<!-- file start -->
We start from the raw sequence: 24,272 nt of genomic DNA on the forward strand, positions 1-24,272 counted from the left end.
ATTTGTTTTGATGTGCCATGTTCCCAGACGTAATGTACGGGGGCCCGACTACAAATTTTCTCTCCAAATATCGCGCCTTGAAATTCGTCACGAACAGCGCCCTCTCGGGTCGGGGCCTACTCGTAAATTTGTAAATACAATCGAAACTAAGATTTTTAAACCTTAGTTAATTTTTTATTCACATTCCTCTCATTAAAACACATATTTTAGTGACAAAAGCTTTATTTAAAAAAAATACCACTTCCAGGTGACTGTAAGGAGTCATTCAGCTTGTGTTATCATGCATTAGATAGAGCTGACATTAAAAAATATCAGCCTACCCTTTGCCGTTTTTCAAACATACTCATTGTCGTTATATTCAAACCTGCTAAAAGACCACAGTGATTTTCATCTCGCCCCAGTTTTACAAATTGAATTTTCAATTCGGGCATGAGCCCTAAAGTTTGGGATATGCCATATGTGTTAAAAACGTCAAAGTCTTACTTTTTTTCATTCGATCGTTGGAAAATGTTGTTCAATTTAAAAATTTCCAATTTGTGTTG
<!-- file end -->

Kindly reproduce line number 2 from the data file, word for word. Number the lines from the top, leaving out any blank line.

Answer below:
ATTTGTTTTGATGTGCCATGTTCCCAGACGTAATGTACGGGGGCCCGACTACAAATTTTCTCTCCAAATATCGCGCCTTGAAATTCGTCACGAACAGCGCCCTCTCGGGTCGGGGCCTACTCGTAAATTTGTAAATACAATCGAAACTAAGATTTTTAAACCTTAGTTAATTTTTTATTCACATTCCTCTCATTAAAACACATATTTTAGTGACAAAAGCTTTATTTAAAAAAAATACCACTTCCAGGTGACTGTAAGGAGTCATTCAGCTTGTGTTATCATGCATTAGATAGAGCTGACATTAAAAAATATCAGCCTACCCTTTGCCGTTTTTCAAACATACTCATTGTCGTTATATTCAAACCTGCTAAAAGACCACAGTGATTTTCATCTCGCCCCAGTTTTACAAATTGAATTTTCAATTCGGGCATGAGCCCTAAAGTTTGGGATATGCCATATGTGTTAAAAACGTCAAAGTCTTACTTTTTTTCATTCGATCGTTGGAAAATGTTGTTCAATTTAAAAATTTCCAATTTGTGTTG